Robert Wardell Leader
Born: 16 January 1919, Tacoma, Washington
Died: 1 August 1996, East Lansing, Michigan
- BS and DVM: Washington State University, Pullman, Washington 1952
- MS (Pathology): Washington State University 1955
- 1952 - 1965 Instructor and Associate Professor then Associate Professor and Professor (1965) of Veterinary Pathology, Washington State University, Pullman, WA
- 965 - 1971 Associate Professor, Head of the Laboratory of Comparative Pathology, The Rockefeller University, New York City, New York
- 968 - 1971 Clinical Professor of Pathology, College of Physicians and Surgeons, Columbia University, New York City, New York
- 971 - 1975 Professor and Head, Department of Pathobiology, University of Connecticut, Storrs, CT
- 1975 - 1990 Professor and Chair (1975-1980), Department of Pathology, Michigan State University, East Lansing, Michigan
- 1980 - 1984 Associate Dean for Research and Graduate Studies, Michigan State University
- 1983 - 1985 Acting Director of Center for Environmental Toxicology, Michigan State University
- 1990 Professor Emeritus, Michigan State University
- 1955 - 1956 Postdoctoral training in virology (with Dr. Wendell M. Stanley, Nobel Laureate), University of California, Berkeley
- 1961 - 1962 Research in pathology at New York Medical College (with Dr. Bernard M. Wagner)
Selected Career Highlights
Graduated from Washington State University with highest honors, receiving the Borden Award for highest academic rank in his graduating class.
During his 17 years at Washington State University, one of his responsibilities was postmortem supervision of postdoctoral and veterinary students on a rotational basis with other members of the pathology faculty. There were about 1,000 necropsies per year and included autopsies on dogs, cats, pigs, sheep, horses, goats, cows, rabbits, mink, chinchillas and monkeys.
Published over 70 papers on comparative and veterinary pathology.
Trained more than 30 veterinary pathologists, with over a dozen of his students becoming leaders in academic veterinary/comparative pathology (Chairs, Deans, Professors, Directors), and many others in National and Industrial programs.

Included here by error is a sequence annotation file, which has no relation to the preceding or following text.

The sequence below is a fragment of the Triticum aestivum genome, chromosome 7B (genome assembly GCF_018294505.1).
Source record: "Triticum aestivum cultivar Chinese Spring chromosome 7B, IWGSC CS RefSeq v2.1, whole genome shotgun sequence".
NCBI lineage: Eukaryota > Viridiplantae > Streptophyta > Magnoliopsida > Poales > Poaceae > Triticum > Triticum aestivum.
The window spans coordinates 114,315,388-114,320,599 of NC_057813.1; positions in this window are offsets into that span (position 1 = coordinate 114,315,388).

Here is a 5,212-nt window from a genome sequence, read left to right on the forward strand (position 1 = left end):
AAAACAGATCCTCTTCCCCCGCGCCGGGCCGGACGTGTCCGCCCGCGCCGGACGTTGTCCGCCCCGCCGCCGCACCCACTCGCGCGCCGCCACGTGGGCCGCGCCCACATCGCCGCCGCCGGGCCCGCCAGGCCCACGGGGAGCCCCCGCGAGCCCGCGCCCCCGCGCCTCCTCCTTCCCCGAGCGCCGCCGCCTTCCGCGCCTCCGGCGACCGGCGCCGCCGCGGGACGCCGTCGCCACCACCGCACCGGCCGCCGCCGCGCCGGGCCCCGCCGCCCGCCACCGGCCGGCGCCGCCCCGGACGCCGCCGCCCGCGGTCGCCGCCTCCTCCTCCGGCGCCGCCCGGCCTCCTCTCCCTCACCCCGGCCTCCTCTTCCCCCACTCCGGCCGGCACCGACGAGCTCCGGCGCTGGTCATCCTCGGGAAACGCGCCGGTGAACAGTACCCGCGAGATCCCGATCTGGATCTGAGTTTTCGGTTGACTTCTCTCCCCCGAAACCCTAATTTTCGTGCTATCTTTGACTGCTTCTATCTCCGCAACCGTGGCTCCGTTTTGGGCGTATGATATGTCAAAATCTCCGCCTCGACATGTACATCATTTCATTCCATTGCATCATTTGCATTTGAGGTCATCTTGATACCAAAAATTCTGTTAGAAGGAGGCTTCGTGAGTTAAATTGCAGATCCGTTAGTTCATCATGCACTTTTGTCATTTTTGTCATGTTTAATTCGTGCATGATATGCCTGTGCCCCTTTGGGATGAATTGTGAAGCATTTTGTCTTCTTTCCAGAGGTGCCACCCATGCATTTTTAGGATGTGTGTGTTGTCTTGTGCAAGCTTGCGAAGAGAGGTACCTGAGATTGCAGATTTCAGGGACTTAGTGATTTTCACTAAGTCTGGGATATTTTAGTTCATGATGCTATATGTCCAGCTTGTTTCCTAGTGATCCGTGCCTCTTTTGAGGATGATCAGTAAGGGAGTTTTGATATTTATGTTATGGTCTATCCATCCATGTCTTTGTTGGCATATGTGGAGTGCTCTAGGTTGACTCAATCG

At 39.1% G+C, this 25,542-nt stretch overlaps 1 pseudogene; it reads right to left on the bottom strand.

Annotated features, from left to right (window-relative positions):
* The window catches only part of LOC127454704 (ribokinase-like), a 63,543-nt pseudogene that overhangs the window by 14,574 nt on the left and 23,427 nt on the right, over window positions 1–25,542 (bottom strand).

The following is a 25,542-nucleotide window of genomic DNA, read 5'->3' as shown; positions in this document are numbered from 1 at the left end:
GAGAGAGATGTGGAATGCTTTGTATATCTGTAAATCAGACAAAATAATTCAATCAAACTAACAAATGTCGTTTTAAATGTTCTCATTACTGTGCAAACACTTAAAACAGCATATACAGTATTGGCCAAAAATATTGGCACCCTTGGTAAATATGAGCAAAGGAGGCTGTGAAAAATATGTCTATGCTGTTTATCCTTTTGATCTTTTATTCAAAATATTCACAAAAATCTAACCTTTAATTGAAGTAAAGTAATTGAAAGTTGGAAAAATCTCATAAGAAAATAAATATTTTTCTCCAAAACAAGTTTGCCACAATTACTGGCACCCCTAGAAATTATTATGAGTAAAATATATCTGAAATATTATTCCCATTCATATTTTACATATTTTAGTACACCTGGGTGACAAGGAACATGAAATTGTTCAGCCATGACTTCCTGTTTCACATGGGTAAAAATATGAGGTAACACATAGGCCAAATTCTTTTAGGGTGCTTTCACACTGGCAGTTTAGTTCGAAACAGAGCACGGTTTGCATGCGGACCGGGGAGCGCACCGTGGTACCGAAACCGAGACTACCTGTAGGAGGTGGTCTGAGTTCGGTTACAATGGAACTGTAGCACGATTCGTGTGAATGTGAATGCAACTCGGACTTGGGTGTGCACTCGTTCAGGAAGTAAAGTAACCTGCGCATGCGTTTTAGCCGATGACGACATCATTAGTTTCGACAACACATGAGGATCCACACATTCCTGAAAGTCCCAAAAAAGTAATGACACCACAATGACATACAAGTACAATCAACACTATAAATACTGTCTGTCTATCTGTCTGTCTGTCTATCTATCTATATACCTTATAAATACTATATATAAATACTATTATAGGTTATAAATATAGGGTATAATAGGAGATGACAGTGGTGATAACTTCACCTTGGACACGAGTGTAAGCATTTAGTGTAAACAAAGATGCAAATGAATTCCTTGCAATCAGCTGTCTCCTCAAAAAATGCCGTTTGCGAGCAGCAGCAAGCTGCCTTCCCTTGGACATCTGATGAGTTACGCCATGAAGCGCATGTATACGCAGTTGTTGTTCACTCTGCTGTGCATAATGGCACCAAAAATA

Was instrumental in "bringing" the veterinarians to the IAP/USCAP Meetings (and keeping them there).
President of the American College of Veterinary Pathologists (1980); President of the New York Society for Comparative Pathology (1967-1968); and Member, Nobel Nominations Committee (1968-1970); Lasker Award Committee (1969-1970).
Member of a great number of boards, committees and consultantships.
Member, Editorial Boards:
- Advances in Veterinary Science and Comparative Medicine
- American Journal of Veterinary Research
- Journal of the Reticuloendothelial Society
- Journal of Toxicologic Pathology
- Veterinary Pathology
Major research interests: Pathogenesis of steatitis in mink; infectious canine hepatitis virus in tissue culture; public health service training grants in comparative pathology; studies of Chediak-Higashi syndrome and disease susceptibility; hereditary cyclic neutropenia of dogs; pathogenesis of Aleutian mink disease; renal lesions in aging rats and genetic aspects of aging; study of animal models for significant human diseases; pathology/toxicology training grants.
Organized Laboratories/Divisions of Comparative Pathology and Modernization of Experimental Animal Facilities at the Rockefeller University, the University of Connecticut, Columbia University and Michigan State University.
Dedicated to assisting the career development of graduate students and young faculty.
Was introduced to the sport of salmon fishing by Dr. Benjamin Trump. They both shared an interest in research, environmental disease, prevention of disease and the effects of acid rain on the environment.
A veteran of World War II, he was on the decks of the cruiser York when Pearl Harbor was attacked in 1941. He served throughout the war in the South Pacific Theater. He had become a champion boxer for his weight class while in the Navy, known as "Bull dog Johnny".